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117 Commercial St

117 Commercial St
Historic District Survey information for 117 Commercial St
Architectural Description: 117 Commercial St. is a 2-1/2-story; 2-bay Italianate-style former fire house; gable-front roof is sheathed in asphalt shingles, rear exterior brick chimney with arched cap, partial cornice returns, modern skylights; exterior is clad in clapboard on 2nd story of front facade and wood shingles on the other facades, wood corner boards, 1st story of front facade comprised of wood surround including pent roof with entablature and dentils, building sits on a concrete block foundation; fenestration includes single 2/2 vinyl DHS windows, segmental arched trim over front gable-end attic window; primary entrance is accessed by a pane-and-panel wood door with a wood entablature surround and flat brackets; wood ledged and braced overhead garage door; square cupola on rear roof ridge with dentiled cornice is lit by 2/2 vinyl DHS windows.
Historical Narrative: As per Josephine Del Deo (1976): "The firehouses in Provincetown are a significant part of the community development. They house the pumpers for each section of the town and all fire fighting equipment. NI additional they were important social gathering places for the volunteers of the fire department. Which is an old and distinguished organization of the town dating back to 1836 (see Jennings) Many of the original memorabilia of each of the five pumper houses is now displayed at the Provincetown Heritage Museum. The location of the old engines still held by the town: 'Ulysses' Pumper #3, by Adams Pharmacy; 'Franklin' No. 2 Provincetown Heritage Museum, 'Washington', Pilgrim Monument Museum. 'Old Steamer' now owned by Edaville Railroad. The meetings and drills general social life of the fire department is carried on in the firehouses today just as it was in the beginning days of the companies and is therefore significant as a social legacy completely unchanged." As per Tom Boland (1994): "On March 7, 1835 the Fire Department was created through a vote of town meeting. In 1850, another engine was purchased and established in the former firehouse at 351 Commercial Street. In May of 1859, A Board of Engineers was formed to expand the Department and oversee the acquisition of more equipment and the construction of five new stations. The first fire chief was E.G. Loring. The dates of these equipment purchases were: No. 1 (117 Commercial) 1868, No. 4 (189 Commercial) 1868, No. 5 (514 Commercial) 1869, No. 2 (252 Commercial) 1871. All of these firehouses were built in the same style and are quite similar. Number 117 Commercial Street, then called Engine #2, was the repository for the Franklin Engine, a 5 1/2 cylinder 16 stroke engine, built by the Messrs. Hunneman & Co. of Boston Highlands. The house was erected at a cost of $1200. The house is currently called Engine 1.In 1993 the Fire Department suspended operation in all the stations (except #3, a slightly later station which houses an ambulance, and #5 which houses an antique engine) and centralized equipment at the new Shank Painter Fire House.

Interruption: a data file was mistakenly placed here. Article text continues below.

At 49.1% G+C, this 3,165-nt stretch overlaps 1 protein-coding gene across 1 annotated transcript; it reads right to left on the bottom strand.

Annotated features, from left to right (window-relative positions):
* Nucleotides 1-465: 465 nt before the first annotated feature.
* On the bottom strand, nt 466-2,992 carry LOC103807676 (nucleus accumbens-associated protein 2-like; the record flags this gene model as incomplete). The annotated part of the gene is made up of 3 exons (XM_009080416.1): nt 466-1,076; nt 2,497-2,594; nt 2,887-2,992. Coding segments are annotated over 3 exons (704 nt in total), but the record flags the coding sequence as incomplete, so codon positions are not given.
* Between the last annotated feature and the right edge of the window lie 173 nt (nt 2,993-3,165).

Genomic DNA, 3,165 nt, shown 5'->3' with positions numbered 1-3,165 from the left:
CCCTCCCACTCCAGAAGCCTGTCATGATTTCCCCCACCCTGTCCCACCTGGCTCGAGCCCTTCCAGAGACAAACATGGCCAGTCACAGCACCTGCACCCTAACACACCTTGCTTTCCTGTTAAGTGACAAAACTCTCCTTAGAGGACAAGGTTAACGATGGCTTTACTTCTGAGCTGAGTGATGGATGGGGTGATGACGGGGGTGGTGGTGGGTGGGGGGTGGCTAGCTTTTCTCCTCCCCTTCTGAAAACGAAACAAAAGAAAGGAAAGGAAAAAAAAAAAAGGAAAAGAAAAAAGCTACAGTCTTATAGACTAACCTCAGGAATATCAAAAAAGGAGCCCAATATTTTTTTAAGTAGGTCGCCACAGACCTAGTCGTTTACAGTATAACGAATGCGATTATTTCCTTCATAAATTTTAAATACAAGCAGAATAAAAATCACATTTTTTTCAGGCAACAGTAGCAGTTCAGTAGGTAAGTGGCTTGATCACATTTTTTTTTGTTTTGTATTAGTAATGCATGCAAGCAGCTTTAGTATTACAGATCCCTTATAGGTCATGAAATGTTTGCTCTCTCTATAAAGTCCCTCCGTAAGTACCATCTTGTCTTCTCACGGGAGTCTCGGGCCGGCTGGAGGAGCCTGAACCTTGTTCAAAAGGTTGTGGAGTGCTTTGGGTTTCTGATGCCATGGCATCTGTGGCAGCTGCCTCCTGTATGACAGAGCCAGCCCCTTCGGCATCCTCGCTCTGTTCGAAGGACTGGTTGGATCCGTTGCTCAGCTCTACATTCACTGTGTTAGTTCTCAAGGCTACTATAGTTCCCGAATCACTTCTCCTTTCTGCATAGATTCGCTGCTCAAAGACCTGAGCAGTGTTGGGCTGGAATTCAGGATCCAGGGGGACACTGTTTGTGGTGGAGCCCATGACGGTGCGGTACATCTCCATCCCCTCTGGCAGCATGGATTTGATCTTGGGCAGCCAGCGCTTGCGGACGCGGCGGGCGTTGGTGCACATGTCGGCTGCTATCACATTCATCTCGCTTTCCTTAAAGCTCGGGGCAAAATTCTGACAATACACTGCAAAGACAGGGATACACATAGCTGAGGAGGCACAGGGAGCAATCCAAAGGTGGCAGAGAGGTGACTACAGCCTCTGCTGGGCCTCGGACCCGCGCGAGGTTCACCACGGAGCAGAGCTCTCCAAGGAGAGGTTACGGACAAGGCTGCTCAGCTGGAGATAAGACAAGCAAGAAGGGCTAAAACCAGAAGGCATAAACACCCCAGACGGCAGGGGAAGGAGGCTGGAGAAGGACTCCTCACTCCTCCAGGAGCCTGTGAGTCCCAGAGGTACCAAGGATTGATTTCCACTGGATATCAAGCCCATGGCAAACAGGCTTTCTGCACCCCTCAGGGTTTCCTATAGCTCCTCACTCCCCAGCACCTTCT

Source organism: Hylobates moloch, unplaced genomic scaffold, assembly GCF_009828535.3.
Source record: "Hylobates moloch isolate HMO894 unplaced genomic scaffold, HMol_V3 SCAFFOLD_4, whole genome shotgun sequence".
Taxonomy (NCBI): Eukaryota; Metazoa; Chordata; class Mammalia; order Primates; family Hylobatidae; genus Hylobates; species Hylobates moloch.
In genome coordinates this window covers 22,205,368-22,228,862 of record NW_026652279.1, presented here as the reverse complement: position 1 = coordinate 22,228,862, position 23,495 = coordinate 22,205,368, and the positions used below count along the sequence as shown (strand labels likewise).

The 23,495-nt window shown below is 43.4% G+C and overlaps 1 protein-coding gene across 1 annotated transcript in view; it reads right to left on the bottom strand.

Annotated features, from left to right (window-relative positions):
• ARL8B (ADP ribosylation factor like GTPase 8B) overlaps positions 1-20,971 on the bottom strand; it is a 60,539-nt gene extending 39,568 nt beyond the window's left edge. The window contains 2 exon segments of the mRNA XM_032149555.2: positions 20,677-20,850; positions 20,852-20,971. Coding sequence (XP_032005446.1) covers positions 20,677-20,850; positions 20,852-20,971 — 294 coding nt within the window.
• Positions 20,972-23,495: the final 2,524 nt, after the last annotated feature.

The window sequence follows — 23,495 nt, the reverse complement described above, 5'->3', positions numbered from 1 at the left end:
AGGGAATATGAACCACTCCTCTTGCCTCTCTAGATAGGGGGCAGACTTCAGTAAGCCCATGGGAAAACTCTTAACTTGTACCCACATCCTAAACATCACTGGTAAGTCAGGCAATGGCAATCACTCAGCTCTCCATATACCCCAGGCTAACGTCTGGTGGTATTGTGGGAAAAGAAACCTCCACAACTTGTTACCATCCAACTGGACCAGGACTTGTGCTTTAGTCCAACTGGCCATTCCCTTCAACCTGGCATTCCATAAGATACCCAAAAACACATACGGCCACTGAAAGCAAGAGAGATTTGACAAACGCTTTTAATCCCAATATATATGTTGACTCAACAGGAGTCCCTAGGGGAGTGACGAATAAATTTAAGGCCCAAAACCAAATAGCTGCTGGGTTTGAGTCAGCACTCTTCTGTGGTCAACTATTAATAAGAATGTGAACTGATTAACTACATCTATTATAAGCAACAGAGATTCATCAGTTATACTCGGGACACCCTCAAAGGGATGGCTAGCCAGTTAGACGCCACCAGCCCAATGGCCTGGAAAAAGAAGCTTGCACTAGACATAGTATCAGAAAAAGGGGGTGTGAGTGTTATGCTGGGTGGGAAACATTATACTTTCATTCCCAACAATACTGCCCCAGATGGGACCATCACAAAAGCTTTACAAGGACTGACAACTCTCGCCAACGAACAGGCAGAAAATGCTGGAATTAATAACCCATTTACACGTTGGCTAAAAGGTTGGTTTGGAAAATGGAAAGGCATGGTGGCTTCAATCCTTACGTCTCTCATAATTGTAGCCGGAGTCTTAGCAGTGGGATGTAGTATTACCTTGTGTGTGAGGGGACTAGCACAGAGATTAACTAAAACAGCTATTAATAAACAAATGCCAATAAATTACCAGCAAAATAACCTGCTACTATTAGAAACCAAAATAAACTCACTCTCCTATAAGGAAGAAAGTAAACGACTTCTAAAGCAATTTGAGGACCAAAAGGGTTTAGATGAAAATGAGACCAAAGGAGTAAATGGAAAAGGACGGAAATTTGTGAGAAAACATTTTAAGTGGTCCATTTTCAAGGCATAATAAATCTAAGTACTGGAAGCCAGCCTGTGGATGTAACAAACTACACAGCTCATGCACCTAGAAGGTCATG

Bibliography and/or References: Barnstable County Atlas., 1880. Barnstable County Atlas., 1907. Cape Cod Directory, 1901. The Extremity of Cape Cod. Map, 1836. H.F. Wallings Co. Map of Provincetown Village. Atlas, 1858. Jennings, Herman A. Chequocket or Provincetown. 1893. Jennings, Herman A. Provincetown. or Odds and Ends from the Tip End. 1890. Report of Town Officers. 1870, 1872. Provincetown. Resident Directory. W.F. Richardson & Co., 1886. Resident Directory. W.H. Hopkins, 1889. Hatch C. and Mellen C. M. "The Log of the Provincetown and Truro on Cape Code, Massachusetts, pp 45-46
Commercial Street (Provincetown, Mass.), Dwellings, and Historic Districts--Massachusetts--Provincetown
Download (Mass. Historical Commission Form B)

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